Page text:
As part of today’s Connect(); virtual event for developers, Microsoft announced that it will open source its Windows Presentation Foundation, Windows Forms, and Windows UI XAML Library technologies.
This is an interesting development. But I don’t believe it will result in these technologies making their way to other platforms. Instead, it appears that Microsoft is offering a mea culpa, of sorts, for ignoring WPF and WinForms, in particular, and trying to force developers to move to more recent and Windows 10-specific efforts like the Universal Windows Platform (UWP).
“Developers can now participate with Microsoft’s client UX technology in a much more interactive way,” Microsoft explained to me before the event. “They’ll be able to contribute a new feature back to the framework, debug and fix issues that impact their apps, build a private copy of the UI stack, as well as report bugs and other issues.”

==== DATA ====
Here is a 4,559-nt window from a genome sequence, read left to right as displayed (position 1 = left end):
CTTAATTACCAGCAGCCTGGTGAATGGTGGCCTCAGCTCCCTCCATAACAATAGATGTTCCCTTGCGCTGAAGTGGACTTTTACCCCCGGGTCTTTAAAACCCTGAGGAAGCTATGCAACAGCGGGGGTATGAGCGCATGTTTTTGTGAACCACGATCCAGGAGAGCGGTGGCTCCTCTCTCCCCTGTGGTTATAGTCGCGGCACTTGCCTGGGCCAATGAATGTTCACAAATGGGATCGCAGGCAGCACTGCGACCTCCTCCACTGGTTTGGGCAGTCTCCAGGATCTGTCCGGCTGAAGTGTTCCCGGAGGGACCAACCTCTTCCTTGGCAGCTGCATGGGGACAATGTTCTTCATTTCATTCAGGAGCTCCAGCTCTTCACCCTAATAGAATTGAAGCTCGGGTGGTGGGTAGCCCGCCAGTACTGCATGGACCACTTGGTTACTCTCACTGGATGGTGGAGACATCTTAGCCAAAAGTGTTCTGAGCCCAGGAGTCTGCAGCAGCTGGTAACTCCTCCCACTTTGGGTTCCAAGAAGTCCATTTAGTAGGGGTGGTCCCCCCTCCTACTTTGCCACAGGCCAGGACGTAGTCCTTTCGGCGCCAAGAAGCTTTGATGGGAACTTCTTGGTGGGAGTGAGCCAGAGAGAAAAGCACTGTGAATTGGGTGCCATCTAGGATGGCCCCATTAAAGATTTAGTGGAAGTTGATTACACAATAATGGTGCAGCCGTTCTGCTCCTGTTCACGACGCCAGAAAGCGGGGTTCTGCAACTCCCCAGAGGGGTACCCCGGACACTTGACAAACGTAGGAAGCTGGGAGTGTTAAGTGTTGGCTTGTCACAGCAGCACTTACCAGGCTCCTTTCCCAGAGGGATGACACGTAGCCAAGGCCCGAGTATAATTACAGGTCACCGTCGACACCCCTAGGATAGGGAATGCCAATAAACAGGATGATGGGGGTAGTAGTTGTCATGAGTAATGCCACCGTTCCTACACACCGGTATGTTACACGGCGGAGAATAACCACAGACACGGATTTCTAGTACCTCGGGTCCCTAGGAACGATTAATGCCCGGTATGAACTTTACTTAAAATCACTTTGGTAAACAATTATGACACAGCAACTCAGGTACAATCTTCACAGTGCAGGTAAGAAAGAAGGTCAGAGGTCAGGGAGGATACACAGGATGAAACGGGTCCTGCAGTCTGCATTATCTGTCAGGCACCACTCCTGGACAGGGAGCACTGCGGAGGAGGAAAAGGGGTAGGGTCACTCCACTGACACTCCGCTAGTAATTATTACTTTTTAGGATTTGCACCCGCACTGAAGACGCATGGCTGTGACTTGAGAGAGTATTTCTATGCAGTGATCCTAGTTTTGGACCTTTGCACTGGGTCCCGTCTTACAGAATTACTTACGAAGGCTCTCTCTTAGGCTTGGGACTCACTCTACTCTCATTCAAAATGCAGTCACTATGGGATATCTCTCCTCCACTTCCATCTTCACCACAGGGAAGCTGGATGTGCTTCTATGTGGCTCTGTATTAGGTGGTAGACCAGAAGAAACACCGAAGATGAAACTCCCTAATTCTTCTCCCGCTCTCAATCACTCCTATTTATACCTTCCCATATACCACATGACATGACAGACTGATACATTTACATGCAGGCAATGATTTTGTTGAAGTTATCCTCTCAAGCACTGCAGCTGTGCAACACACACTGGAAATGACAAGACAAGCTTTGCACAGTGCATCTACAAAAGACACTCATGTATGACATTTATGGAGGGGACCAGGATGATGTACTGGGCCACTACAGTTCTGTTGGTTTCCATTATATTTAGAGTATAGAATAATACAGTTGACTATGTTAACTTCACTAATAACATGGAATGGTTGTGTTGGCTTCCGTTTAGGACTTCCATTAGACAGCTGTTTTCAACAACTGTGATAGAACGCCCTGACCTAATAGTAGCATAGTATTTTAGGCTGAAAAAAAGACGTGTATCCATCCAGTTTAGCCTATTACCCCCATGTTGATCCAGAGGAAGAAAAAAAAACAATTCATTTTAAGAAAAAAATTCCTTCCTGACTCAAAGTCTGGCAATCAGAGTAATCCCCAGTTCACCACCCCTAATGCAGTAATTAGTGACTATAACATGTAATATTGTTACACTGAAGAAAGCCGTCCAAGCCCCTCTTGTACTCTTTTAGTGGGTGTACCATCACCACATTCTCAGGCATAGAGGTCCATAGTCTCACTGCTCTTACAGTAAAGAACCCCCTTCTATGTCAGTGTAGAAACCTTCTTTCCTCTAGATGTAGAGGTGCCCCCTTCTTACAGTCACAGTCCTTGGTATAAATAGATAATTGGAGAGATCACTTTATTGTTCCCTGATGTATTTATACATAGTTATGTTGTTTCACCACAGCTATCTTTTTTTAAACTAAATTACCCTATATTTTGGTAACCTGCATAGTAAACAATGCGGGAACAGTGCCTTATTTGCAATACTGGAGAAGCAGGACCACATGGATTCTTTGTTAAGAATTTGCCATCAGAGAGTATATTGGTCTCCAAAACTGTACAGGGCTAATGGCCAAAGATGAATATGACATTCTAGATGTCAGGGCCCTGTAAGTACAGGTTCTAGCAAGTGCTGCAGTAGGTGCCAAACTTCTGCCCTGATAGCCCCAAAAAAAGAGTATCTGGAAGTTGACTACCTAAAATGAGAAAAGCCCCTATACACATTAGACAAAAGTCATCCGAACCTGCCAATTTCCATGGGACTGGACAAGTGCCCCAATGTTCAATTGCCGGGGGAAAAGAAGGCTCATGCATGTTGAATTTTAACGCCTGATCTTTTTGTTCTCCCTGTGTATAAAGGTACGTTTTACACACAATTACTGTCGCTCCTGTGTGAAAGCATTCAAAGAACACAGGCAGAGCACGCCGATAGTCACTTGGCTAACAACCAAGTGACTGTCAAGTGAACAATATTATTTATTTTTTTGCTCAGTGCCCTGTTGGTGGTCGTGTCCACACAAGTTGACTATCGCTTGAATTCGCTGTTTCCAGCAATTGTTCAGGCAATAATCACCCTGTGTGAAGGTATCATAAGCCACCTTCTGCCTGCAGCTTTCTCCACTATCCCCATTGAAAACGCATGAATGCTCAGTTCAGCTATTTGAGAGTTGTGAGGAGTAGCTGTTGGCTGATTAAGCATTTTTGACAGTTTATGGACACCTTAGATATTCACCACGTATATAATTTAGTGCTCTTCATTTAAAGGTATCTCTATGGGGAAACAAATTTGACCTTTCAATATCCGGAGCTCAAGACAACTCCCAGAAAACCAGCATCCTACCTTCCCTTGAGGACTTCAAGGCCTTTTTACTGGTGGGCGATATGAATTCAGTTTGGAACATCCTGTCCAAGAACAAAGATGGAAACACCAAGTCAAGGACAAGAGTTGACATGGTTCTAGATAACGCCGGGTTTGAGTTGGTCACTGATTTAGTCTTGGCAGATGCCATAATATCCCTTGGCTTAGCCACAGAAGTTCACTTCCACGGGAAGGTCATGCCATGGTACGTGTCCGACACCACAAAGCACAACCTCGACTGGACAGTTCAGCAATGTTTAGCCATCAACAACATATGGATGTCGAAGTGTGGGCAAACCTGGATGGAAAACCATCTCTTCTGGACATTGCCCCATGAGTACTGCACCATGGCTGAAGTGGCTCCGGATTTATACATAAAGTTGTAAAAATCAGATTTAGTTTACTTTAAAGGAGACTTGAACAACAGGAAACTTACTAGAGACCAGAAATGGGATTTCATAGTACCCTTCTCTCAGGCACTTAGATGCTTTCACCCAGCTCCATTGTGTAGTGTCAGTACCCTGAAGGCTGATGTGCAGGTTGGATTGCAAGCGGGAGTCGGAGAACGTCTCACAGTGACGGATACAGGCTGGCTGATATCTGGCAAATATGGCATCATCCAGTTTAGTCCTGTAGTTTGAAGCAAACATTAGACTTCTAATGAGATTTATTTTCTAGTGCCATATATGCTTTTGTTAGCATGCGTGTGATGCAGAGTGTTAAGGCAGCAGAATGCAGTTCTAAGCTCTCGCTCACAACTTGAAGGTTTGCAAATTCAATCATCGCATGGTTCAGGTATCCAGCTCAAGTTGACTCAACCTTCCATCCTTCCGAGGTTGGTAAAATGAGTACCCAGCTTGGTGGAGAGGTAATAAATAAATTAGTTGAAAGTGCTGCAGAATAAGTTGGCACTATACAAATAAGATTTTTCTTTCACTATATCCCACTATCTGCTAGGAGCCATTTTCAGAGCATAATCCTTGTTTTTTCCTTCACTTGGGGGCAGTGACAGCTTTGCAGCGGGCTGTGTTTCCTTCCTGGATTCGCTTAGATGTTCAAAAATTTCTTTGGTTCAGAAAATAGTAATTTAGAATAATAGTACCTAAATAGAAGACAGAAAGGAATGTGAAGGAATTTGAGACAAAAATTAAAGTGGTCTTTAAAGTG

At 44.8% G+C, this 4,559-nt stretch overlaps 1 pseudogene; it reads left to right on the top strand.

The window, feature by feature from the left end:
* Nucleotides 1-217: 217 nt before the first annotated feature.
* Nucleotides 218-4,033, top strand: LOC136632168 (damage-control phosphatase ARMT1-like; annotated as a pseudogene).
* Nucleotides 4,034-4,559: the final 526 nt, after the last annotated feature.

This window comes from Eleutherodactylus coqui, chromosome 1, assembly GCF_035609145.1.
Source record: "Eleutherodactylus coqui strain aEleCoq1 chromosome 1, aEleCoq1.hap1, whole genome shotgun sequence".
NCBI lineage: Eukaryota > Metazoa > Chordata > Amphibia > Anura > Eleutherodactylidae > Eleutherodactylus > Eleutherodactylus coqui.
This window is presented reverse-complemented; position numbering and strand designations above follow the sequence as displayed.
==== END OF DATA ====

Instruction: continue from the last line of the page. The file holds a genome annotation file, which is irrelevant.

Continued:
As part of this effort, Microsoft will move the development of Windows Presentation Foundation, Windows Forms, and Windows UI XAML Library to GitHub as well. This, it says, will “provide a greater degree of transparency between the product team and the community, help democratize Windows development, and encourage more developers to build for Windows.”
Windows Forms and the Windows UI XAML Library will be open sourced today, on December 4, 2018. Windows Presentation Foundation will take a bit longer: Microsoft says it will open source some WPF components immediately and will then work to bring the rest of it over in “the following months.”
In related news, the .NET Core 3.0 Preview was also announced and made available today, and this will support building client apps using WPF, Windows Forms, and XAML Islands. Though .NET Core is cross-platform, these features will only work on Windows, of course.